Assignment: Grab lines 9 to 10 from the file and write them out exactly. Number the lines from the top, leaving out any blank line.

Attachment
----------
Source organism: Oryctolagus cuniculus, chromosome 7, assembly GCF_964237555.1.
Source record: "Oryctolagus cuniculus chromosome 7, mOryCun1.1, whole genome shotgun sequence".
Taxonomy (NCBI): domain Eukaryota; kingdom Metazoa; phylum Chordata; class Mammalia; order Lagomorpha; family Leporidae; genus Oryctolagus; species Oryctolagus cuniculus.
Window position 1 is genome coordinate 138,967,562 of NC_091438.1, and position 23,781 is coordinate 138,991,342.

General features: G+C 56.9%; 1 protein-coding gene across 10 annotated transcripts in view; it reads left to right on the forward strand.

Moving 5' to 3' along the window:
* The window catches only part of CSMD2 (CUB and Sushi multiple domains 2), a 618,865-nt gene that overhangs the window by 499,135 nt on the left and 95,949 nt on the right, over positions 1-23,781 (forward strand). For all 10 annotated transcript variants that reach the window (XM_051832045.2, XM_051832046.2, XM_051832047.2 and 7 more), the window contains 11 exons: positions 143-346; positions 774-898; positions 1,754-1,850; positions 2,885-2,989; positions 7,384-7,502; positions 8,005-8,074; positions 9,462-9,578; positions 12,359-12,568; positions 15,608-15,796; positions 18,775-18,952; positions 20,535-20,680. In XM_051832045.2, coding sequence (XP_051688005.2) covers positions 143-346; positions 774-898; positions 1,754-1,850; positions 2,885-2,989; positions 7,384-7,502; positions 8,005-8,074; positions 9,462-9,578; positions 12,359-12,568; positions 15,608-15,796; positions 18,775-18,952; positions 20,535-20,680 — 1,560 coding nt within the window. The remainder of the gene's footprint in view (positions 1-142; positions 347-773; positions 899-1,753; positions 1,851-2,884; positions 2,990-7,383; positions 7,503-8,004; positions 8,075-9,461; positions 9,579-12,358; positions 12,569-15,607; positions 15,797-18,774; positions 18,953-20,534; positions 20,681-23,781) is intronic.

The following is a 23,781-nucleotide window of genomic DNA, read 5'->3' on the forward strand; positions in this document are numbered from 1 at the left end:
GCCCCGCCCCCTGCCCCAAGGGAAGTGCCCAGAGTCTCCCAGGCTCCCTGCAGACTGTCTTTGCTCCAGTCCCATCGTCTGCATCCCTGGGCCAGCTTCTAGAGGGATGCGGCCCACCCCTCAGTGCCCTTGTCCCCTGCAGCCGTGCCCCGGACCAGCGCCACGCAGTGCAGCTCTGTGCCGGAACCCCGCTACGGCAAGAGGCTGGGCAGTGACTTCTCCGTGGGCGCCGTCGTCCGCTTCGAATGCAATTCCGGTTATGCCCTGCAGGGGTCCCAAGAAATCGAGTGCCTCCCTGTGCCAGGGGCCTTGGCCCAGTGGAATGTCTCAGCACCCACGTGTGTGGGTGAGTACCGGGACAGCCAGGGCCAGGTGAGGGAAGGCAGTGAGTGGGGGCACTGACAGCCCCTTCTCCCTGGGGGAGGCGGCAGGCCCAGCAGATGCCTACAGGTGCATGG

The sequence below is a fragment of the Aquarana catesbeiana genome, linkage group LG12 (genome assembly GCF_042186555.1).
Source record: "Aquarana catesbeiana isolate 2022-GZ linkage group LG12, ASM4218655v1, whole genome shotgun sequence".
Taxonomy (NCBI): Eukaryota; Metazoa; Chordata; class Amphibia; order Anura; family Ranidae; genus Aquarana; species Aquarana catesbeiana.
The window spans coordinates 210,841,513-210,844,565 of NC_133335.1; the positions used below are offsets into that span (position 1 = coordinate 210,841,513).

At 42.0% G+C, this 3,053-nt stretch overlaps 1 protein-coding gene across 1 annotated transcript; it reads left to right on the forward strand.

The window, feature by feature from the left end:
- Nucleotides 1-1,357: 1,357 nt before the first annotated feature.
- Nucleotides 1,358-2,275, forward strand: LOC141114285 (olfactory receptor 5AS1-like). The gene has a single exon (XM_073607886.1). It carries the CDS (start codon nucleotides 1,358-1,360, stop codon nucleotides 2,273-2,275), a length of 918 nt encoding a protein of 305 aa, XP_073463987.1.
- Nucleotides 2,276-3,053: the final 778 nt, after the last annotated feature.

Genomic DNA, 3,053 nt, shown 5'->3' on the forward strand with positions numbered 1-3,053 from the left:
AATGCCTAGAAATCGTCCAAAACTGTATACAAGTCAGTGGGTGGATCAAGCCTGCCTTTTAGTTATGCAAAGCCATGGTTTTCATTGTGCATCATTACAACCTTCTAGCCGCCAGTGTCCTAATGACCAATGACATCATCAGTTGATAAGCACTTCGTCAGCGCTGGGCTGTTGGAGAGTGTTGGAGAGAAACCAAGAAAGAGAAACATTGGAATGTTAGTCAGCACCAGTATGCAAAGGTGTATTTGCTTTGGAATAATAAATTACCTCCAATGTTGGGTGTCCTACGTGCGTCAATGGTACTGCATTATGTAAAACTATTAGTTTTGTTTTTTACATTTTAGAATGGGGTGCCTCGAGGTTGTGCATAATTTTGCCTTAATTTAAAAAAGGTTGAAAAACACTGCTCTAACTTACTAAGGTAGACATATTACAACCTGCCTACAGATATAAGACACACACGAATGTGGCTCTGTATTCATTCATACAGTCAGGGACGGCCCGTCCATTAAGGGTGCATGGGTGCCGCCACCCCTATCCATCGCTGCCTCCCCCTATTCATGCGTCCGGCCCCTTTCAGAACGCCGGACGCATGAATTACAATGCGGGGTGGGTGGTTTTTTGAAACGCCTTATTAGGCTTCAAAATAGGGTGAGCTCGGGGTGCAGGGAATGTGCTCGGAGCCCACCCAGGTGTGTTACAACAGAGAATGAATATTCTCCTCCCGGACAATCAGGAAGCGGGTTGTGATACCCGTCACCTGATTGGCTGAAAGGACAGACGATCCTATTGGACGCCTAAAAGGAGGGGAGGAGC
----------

GCCCCGCCCCCTGCCCCAAGGGAAGTGCCCAGAGTCTCCCAGGCTCCCTGCAGACTGTCTTTGCTCCAGTCCCATCGTCTGCATCCCTGGGCCAGCTTCTAGAGGGATGCGGCCCACCCCTCAGTGCCCTTGTCCCCTGCAGCCGTGCCCCGGACCAGCGCCACGCAGTGCAGCTCTGTGCCGGAACCCCGCTACGGCAAGAGGCTGGGCAGTGACTTCTCCGTGGGCGCCGTCGTCCGCTTCGAATGCAATTCCGGTTATGCCCTGCAGGGGTCCCAAGAAATCGAGTGCCTCCCTGTGCCAGGGGCCTTGGCCCAGTGGAATGTCTCAGCACCCACGTGTGTGGGTGAGTACCGGGACAGCCAGGGCCAGGTGAGGGAAGGCAGTGAGTGGGGGCACTGACAGCCCCTTCTCCCTGGGGGAGGCGGCAGGCCCAGCAGATGCCTACAGGTGCATGG

The sequence below is a fragment of the Aquarana catesbeiana genome, linkage group LG12 (genome assembly GCF_042186555.1).